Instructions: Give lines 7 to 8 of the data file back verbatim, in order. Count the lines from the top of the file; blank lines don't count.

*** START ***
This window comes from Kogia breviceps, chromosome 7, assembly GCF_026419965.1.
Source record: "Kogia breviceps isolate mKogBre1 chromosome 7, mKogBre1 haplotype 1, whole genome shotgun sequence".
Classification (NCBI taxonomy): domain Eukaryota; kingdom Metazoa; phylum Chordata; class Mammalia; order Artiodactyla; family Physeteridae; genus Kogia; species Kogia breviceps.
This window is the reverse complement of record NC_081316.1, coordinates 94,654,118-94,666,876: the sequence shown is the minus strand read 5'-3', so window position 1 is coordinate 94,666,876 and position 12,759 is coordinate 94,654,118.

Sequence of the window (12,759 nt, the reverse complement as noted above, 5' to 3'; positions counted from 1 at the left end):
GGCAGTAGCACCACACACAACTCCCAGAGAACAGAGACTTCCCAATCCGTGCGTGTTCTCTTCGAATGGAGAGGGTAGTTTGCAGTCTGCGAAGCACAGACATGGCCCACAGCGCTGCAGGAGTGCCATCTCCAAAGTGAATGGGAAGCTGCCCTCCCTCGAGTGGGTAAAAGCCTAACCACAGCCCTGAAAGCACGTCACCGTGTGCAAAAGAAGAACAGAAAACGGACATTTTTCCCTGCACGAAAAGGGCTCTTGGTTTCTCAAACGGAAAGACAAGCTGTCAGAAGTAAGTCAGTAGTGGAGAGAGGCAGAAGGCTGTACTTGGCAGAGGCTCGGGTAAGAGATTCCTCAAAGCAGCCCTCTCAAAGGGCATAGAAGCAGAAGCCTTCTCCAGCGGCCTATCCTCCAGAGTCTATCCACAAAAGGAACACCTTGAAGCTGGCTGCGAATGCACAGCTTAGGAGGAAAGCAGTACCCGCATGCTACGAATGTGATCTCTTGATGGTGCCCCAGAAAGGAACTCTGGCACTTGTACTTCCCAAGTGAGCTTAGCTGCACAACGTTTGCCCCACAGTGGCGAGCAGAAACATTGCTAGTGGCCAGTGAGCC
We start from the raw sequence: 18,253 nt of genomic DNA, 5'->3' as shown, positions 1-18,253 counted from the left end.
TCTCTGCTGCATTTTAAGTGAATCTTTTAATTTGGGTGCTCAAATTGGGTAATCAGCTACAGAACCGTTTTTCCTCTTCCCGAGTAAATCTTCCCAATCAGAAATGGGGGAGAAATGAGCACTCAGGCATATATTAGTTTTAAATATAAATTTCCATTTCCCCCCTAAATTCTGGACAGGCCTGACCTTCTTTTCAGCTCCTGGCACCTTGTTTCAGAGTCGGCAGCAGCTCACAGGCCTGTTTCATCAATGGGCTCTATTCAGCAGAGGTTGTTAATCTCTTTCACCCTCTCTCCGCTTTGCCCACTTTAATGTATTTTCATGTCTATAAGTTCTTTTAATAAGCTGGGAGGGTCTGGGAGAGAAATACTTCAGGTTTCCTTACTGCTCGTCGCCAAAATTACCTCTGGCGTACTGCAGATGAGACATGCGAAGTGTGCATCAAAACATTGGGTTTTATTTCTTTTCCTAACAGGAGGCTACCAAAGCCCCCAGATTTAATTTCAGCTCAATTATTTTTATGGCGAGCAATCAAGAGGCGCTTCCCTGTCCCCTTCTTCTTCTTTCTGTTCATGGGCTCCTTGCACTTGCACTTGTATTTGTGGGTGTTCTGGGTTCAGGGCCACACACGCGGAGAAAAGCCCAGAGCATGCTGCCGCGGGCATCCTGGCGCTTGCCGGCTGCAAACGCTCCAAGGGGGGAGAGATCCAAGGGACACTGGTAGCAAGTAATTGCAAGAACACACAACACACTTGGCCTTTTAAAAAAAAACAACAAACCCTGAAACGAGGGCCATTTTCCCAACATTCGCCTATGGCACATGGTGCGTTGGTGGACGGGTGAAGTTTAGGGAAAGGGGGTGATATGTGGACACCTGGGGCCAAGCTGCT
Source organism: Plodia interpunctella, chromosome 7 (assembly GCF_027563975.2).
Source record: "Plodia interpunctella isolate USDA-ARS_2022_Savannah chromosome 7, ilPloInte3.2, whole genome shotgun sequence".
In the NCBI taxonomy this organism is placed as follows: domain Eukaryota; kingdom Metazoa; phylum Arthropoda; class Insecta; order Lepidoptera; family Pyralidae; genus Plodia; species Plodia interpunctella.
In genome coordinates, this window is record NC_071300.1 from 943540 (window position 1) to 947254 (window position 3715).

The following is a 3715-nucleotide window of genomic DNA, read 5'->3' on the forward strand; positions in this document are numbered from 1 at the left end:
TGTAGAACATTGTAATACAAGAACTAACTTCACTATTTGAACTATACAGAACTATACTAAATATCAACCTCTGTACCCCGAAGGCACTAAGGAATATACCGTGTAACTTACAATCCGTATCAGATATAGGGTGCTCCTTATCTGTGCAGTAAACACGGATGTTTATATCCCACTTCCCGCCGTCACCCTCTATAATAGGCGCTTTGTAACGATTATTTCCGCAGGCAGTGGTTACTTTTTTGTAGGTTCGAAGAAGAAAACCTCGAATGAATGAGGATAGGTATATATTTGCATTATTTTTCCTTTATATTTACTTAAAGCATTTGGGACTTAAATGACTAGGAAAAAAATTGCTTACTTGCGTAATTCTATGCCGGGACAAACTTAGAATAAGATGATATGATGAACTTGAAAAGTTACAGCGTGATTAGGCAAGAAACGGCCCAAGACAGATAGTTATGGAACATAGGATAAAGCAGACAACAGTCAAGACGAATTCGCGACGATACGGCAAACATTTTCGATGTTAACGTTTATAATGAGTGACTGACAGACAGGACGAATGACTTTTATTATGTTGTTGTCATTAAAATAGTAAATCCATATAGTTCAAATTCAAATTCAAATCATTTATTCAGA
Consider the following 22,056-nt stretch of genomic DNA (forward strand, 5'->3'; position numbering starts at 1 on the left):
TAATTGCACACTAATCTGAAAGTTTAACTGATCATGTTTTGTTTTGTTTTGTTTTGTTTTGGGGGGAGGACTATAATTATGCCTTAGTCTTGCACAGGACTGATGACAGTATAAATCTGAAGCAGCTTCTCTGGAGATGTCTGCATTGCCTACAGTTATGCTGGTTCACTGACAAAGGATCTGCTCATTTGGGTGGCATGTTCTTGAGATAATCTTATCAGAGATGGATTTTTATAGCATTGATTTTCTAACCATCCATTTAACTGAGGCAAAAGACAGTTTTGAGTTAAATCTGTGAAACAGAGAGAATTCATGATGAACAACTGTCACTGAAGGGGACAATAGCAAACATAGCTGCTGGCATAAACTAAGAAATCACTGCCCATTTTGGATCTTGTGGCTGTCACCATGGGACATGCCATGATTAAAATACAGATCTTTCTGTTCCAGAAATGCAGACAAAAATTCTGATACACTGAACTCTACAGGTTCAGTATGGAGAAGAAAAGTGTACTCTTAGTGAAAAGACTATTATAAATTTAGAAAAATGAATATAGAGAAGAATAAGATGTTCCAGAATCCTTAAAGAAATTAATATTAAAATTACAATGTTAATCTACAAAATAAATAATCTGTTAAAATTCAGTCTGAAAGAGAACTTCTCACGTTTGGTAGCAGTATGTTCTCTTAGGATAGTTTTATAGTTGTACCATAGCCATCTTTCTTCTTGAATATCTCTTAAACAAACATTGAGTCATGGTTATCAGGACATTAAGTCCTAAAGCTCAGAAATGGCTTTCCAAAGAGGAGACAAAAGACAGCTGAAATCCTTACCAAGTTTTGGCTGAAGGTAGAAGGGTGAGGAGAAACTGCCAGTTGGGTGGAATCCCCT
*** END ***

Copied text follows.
We start from the raw sequence: 18,253 nt of genomic DNA, 5'->3' as shown, positions 1-18,253 counted from the left end.
TCTCTGCTGCATTTTAAGTGAATCTTTTAATTTGGGTGCTCAAATTGGGTAATCAGCTACAGAACCGTTTTTCCTCTTCCCGAGTAAATCTTCCCAATCAGAAATGGGGGAGAAATGAGCACTCAGGCATATATTAGTTTTAAATATAAATTTCCATTTCCCCCCTAAATTCTGGACAGGCCTGACCTTCTTTTCAGCTCCTGGCACCTTGTTTCAGAGTCGGCAGCAGCTCACAGGCCTGTTTCATCAATGGGCTCTATTCAGCAGAGGTTGTTAATCTCTTTCACCCTCTCTCCGCTTTGCCCACTTTAATGTATTTTCATGTCTATAAGTTCTTTTAATAAGCTGGGAGGGTCTGGGAGAGAAATACTTCAGGTTTCCTTACTGCTCGTCGCCAAAATTACCTCTGGCGTACTGCAGATGAGACATGCGAAGTGTGCATCAAAACATTGGGTTTTATTTCTTTTCCTAACAGGAGGCTACCAAAGCCCCCAGATTTAATTTCAGCTCAATTATTTTTATGGCGAGCAATCAAGAGGCGCTTCCCTGTCCCCTTCTTCTTCTTTCTGTTCATGGGCTCCTTGCACTTGCACTTGTATTTGTGGGTGTTCTGGGTTCAGGGCCACACACGCGGAGAAAAGCCCAGAGCATGCTGCCGCGGGCATCCTGGCGCTTGCCGGCTGCAAACGCTCCAAGGGGGGAGAGATCCAAGGGACACTGGTAGCAAGTAATTGCAAGAACACACAACACACTTGGCCTTTTAAAAAAAAACAACAAACCCTGAAACGAGGGCCATTTTCCCAACATTCGCCTATGGCACATGGTGCGTTGGTGGACGGGTGAAGTTTAGGGAAAGGGGGTGATATGTGGACACCTGGGGCCAAGCTGCT